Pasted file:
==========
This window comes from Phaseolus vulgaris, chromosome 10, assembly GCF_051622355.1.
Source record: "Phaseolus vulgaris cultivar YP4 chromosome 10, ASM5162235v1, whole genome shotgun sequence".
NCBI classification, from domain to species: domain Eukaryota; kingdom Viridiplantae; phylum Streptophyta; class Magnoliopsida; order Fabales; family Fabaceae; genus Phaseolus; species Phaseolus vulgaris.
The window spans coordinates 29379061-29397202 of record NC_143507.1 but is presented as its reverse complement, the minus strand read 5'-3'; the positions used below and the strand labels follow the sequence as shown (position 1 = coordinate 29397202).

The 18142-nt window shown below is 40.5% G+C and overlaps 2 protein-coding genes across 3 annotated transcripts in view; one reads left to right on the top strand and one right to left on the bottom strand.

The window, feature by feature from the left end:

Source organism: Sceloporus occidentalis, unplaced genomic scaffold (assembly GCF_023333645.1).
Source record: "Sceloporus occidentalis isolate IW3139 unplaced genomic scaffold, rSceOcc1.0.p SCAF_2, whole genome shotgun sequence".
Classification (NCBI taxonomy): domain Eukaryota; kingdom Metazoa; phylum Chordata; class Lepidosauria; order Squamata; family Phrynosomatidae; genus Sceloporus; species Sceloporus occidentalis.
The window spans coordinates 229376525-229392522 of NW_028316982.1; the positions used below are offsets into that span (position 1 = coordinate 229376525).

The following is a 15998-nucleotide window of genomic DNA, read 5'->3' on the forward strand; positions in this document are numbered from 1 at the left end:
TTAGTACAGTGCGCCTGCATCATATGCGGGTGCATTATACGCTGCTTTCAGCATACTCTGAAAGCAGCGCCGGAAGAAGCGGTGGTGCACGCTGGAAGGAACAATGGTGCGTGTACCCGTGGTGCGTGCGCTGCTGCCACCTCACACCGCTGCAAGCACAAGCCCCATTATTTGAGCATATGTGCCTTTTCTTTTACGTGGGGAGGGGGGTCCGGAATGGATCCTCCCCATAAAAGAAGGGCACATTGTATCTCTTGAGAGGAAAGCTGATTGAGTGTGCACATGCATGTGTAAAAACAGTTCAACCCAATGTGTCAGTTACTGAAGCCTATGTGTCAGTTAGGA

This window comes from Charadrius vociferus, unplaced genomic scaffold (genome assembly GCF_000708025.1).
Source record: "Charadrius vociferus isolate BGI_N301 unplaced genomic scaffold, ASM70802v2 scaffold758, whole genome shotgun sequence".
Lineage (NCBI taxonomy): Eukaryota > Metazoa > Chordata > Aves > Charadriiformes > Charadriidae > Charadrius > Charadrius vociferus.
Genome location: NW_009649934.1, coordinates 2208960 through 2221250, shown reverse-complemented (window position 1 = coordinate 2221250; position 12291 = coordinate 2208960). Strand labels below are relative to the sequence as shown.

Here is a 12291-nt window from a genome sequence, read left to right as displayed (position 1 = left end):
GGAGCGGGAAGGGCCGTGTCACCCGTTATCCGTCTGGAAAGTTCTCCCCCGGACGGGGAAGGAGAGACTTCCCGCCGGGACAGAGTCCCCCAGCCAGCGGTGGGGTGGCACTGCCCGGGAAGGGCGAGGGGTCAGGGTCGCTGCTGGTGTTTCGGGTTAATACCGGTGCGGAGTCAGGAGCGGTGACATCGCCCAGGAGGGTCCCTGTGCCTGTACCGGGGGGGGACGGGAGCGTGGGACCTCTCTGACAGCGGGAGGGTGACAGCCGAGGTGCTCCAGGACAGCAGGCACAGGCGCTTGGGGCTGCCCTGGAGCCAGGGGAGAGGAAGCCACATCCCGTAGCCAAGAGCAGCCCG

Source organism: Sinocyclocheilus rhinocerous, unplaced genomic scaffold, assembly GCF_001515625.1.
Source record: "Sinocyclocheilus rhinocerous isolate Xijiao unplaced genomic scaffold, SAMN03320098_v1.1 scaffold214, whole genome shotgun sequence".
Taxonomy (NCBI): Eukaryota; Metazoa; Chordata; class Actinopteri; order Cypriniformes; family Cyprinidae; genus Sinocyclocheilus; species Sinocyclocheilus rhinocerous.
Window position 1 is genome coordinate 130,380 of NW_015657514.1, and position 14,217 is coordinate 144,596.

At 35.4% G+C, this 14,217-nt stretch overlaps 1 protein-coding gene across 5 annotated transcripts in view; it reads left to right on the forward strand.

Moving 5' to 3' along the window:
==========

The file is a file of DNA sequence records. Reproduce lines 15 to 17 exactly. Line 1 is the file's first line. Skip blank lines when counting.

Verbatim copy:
Lineage (NCBI taxonomy): Eukaryota > Metazoa > Chordata > Aves > Charadriiformes > Charadriidae > Charadrius > Charadrius vociferus.
Genome location: NW_009649934.1, coordinates 2208960 through 2221250, shown reverse-complemented (window position 1 = coordinate 2221250; position 12291 = coordinate 2208960). Strand labels below are relative to the sequence as shown.

Here is a 12291-nt window from a genome sequence, read left to right as displayed (position 1 = left end):